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The 26,000 foot escalator ascends to the steep path of Mid-Level District.

 

From Central, Kowloon is accessible either via the subway tunnel under Victoria Harbour or by ferry – we opted to take the short trip across the harbour via Star Ferry to enjoy the magnificent skylines of the Central District staged against the lush Victoria Peak. We were greeted by throngs of tourists and a bustling place of excessive consumerism at Tsim Tsa Tsui.

The Peninsula Hotel was a sight to behold with its beautiful British Colonial architecture, while just looking along the stretch of thousands of shops crammed in Nathan Road would make the savviest of shoppers weary. There were street hawkers offering us “genuine copy” Rolex’s, tailoring services and a dizzying array of camera and electronic stores, clothing stores, bars, restaurants and more.

 

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1881 Heritage is the Former Marine Police Headquarters that has recently been rejuvenated and re-integrated as a high-end shopping site in Hong Kong.

 

The Chungking Mansions on the opposite side of Nathan Road were a contrast to the glitzy and glamorous shops. This decrepit building is considered an icon where you can observe the multicultural facet of HK at its best. Inside this dingy building is a cacophony of different nationalities – mostly Indians, Pakistanis and Nigerians and over a hundred more.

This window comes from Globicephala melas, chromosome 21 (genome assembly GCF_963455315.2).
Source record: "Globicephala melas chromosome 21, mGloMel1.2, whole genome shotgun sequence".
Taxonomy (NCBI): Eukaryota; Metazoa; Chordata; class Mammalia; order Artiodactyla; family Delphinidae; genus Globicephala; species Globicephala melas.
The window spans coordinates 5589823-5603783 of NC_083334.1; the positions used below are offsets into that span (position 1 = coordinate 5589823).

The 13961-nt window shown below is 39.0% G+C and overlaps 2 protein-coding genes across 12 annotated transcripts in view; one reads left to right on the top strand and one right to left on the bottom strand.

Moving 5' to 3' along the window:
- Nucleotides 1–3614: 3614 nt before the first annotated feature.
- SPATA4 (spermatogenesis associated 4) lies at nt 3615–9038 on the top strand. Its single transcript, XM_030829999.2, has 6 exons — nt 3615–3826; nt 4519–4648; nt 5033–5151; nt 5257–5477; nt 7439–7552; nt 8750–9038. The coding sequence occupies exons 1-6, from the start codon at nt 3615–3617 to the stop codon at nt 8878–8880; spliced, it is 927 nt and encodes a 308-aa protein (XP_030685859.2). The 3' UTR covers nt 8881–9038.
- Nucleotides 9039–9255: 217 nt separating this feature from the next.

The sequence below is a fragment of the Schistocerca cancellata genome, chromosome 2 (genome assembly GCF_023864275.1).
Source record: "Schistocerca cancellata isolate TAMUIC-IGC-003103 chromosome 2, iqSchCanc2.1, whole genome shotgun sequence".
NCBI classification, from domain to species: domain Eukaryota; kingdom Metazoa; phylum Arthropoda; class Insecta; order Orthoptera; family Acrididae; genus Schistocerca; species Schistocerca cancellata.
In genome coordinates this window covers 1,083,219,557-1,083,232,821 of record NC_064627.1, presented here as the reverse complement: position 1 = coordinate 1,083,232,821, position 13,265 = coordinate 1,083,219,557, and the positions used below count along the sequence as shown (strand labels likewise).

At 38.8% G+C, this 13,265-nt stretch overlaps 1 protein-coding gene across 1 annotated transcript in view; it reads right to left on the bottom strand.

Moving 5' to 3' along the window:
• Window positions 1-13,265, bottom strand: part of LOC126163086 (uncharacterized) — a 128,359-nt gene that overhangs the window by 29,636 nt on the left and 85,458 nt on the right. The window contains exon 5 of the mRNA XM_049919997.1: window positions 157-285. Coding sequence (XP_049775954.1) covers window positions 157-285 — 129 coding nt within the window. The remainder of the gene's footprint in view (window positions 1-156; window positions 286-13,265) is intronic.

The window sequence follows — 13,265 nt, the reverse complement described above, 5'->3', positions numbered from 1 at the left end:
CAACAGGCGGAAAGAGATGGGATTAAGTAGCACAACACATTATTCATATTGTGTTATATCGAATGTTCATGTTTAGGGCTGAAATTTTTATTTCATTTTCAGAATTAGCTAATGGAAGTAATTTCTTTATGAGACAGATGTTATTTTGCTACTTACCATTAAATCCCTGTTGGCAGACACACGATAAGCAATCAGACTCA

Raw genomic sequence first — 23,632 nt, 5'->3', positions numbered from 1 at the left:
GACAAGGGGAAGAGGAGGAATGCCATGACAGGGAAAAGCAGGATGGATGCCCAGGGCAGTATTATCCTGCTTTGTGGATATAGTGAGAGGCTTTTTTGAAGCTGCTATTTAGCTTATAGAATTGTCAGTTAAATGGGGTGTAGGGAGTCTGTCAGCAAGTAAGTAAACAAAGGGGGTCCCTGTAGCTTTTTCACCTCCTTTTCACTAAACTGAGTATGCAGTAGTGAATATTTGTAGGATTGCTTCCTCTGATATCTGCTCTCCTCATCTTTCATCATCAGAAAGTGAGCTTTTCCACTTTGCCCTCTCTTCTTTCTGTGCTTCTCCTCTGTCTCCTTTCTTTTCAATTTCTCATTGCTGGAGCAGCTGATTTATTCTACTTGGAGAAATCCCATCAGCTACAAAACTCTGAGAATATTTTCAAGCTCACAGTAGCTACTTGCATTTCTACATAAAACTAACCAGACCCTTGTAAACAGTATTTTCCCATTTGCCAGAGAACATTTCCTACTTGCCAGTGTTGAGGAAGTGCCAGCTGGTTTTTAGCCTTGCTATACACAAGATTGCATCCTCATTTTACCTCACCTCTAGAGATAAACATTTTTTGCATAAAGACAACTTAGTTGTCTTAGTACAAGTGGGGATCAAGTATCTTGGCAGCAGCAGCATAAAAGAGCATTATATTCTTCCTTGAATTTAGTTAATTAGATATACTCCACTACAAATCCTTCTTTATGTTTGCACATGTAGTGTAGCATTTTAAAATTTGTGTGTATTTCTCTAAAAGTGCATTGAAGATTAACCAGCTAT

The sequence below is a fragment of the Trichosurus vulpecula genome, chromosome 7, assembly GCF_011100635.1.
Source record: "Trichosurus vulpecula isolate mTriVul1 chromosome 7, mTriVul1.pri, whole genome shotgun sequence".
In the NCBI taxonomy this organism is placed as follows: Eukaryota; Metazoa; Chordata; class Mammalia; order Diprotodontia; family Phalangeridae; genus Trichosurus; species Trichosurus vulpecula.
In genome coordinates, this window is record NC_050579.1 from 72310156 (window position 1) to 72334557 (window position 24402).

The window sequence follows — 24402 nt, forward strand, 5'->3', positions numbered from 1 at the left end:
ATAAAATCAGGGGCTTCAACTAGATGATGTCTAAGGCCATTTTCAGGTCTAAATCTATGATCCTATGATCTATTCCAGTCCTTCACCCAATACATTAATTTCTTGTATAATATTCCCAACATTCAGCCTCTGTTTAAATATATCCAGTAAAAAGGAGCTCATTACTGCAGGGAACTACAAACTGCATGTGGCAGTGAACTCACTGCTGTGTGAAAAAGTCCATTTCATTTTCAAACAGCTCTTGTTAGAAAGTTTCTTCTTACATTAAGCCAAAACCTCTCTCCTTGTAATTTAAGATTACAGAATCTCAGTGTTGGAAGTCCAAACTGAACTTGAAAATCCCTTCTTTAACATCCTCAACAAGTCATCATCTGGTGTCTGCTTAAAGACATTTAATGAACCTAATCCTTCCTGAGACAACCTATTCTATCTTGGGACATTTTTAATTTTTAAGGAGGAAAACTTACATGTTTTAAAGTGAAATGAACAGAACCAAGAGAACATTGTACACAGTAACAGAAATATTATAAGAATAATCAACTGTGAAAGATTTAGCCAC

The numerous shops of second hand cell phones and cheap clothes reminded me of Greenhills Shopping Center, but the frenetic crowd and the distinct aroma coming from the food stalls of the Indian and Pakistani cuisine was mouth-watering – that is if you are not fussy about how your food is prepared. There were still many restaurants on the second floor that offer the most authentic ethnic cuisine in town but we were content to just try the samosas from one of the Indian food stalls for our appetizer.

Then we headed to a local restaurant in a side-street off Nathan Road and had traditional Cantonese roast goose and pork with veggies. The rest of the afternoon was spent indulging Charlie – the former most reluctant shopper and mall-phobic person I know – shopping nonstop along Nathan Road.

 

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Dining with the locals along Stanley Street Market.

 

On our second day, we went back to Central to check out Li Yuen Market. Hong Kong is also known for its street markets, selling every kind of goods imaginable. Some of the famous ones among tourists are the Flower Market, Ladies Market and Bird Market at Mong Kok, Jade Market near Tin Hau Temple, Western Market and Temple Street Night Market.

After buying some souvenir clothes, we headed to the Central Market to check out the Mid-Levels Escalator, dubbed as the world’s longest covered escalator. It was built as an alternative to taxis and minibuses to commute up the steep, narrow and winding roads towards the residential area of Mid-Levels. There are several clearly marked exits along this 800m escalator leading to many narrow streets and passageways that are just waiting to be explored.

 

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Central's skyscapers towering over the Zoological and Botanical Garden.

 

We got off at the second exit of the escalator to get a glimpse of Stanley Street Market and the area further west of the escalator. Each street has its own character, bustling with curious tourists, throngs of locals, traders, and hawkers. The sight of the locals savoring noodle soups and aromatic Cantonese food at the outdoor tables was so enticing we hurriedly got a table for ourselves.